01 Oktober 2018 | Tourismus

Keeping the desert-adapted rhinos safe

Le Roux van Schalkwyk

It is no secret that it is imperative for Namibia to safeguard its natural resources, not only because tourism is turning into one of the country’s main industries, but also in order for future generations to still enjoy this legacy. Unfortunately some of our natural resources are under great threat, not only here but across the continent. The Rhinoceros is such treasure, which according to statistics is currently illegally killed in Africa at a rate approaching three rhinos every day. While illegal trade in rhino horn fuels a lucrative black market in Asia, the situation has become critical back home in Africa. Current estimates indicate that if poaching continues unabated at the current rate, rhinos could be extinct within the next decade.

With such a depressing prospect it is good to know that it is not all doom and gloom, especially as regards the efforts of the Save the Rhino Trust (SRT). The SRT was founded in 1982, originally in an effort to save the desert-adapted Black Rhinoceros population in north-western Namibia (Kunene Region), which at that point in time was in the process of being decimated by poachers. It had reached a point where less than ten rhinos had survived in Kaokoveld and an estimated 30 to 40 remained in Damaraland. With less than 5000 black rhinos left in the wild combined with the current trend of poaching, the tireless work of the SRT, which protects these desert creatures, should never be underestimated. In close collaboration with the Government, Namibian police, local communities as well as national and international partners, SRT’s efforts have been central in achieving the aim of enhancing the safety of the rhino, while monitoring and evaluating the rhino population on a continued basis and enticing the community to take part in this conservation exercise, thus allowing them to reap the benefits to the good of both parties.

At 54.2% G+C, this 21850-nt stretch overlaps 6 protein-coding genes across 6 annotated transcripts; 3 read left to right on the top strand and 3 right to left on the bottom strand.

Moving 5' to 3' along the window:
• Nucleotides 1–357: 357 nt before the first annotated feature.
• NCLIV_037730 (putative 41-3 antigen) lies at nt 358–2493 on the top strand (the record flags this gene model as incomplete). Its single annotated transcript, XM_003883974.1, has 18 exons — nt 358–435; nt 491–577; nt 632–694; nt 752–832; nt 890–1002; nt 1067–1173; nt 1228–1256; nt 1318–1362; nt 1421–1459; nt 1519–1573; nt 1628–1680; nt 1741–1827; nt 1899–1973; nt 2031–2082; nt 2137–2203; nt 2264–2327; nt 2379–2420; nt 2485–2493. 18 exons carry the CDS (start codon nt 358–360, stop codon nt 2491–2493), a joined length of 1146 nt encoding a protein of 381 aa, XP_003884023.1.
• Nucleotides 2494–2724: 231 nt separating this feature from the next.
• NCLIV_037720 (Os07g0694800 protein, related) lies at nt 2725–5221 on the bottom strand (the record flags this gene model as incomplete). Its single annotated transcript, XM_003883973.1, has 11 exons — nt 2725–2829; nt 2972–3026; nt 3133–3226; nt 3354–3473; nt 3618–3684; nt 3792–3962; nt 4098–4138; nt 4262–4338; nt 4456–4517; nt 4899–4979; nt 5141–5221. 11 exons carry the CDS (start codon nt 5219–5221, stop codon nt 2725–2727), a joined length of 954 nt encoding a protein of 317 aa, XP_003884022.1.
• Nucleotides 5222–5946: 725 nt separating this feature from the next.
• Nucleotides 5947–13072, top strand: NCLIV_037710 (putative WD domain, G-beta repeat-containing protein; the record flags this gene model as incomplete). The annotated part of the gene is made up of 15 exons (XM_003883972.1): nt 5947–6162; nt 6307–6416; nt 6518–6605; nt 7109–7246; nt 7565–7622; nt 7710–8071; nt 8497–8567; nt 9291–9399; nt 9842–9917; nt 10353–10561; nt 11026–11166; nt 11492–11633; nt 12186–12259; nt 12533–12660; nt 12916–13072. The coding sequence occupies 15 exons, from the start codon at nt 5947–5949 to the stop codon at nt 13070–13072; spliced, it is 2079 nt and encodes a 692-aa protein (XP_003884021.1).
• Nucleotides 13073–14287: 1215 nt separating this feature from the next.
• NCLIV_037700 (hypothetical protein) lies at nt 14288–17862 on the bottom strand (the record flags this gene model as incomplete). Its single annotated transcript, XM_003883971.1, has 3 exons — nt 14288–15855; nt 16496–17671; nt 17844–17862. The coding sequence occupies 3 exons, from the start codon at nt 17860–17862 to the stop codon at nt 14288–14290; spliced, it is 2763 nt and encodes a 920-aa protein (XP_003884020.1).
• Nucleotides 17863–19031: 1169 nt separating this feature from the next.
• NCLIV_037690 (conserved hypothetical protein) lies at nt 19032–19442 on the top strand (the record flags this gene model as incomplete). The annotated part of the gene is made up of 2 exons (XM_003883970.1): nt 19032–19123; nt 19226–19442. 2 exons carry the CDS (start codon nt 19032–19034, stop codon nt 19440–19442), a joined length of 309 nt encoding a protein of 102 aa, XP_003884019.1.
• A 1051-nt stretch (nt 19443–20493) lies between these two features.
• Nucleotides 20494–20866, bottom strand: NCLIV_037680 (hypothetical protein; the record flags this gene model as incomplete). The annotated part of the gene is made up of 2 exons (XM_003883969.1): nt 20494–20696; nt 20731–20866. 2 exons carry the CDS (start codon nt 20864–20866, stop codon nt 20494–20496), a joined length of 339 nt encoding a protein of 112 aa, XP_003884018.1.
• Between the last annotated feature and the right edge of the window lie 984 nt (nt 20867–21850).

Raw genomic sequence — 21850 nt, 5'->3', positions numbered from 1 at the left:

Grunt work by trackers
One of the core functions of SRT is to consistently patrol and monitor the entire Kunene area, which is not an easy task by any stretch of the imagination. Covering an area of 25 000 km² with no national park status, no fences and no controls over who enters and exits, it is a mammoth task. Furthermore, the terrain that has to be covered is rugged and unfriendly. To patrol this area, SRT uses dedicated trackers from local communities who possess a deep-rooted historical knowledge and understanding of rhinos and the surrounds they live in. Their endurance and skill is tested when on patrol, covering distances of up to 45 km per day by foot and often facing dangerous situations. At night they sleep in the open under the stars, only to get up the next day and start all over again. The presence of these tireless trackers is critical to the black rhinos’ continued survival. Since 2012 the overall patrol effort has been increased by 780% with rhino sightings having increased by 450%. The efforts of the Fund have paid off and since its peak in 2013 poaching incidents in the area resorting under the control of the SRT have been reduced by 80%.

The community’s role
SRT clearly understands that without buy-in from the local communities all its efforts would be in vain. In return SRT appreciate the pressures of living in such an arid environment and are actively committed to helping communities benefit from having rhino on their land, as well as making them partners in rhino conservation. A part of this collaboration effort is to build knowledge, understanding and skills within partner organizations and community members. Training is provided to trackers of the SRT as well as for rhino-rangers appointed by the conservancies. The training program for the rhino-rangers is particularly focused on succession planning for aging trackers. Well trained, well equipped, motivated and effectively deployed rangers are essential in winning the fight against poachers. From 2012 to 2018, the number of trained and equipped conservancy-based rhino rangers grew from zero to 59 rangers across 13 conservancies, thus tripling the original field force.

Research and Evaluation
Due to the consistent patrolling and monitoring of black rhino in the Kunene Region over the last 25 years, the data gathered during this time provides an unrivaled opportunity to establish a deeper understanding about the rhino’s biological facts as well as behavior and habits. Understanding these horned beasts better is fundamental to achieve their effective protection and helps maximize population growth. SRT has also adopted a more interdisciplinary approach integrating ecological, social and psychological sciences into their policies so as to establish a practical research agenda. This research has guided rhino reintroduction efforts, responsible tourism protocols, ranger incentive schemes and community engagement strategies.

Thanks to the determined efforts by SRT Namibians are able to actually see and enjoy the last free roaming Black Rhinoceros in our own backyard, and hopefully so will future generations.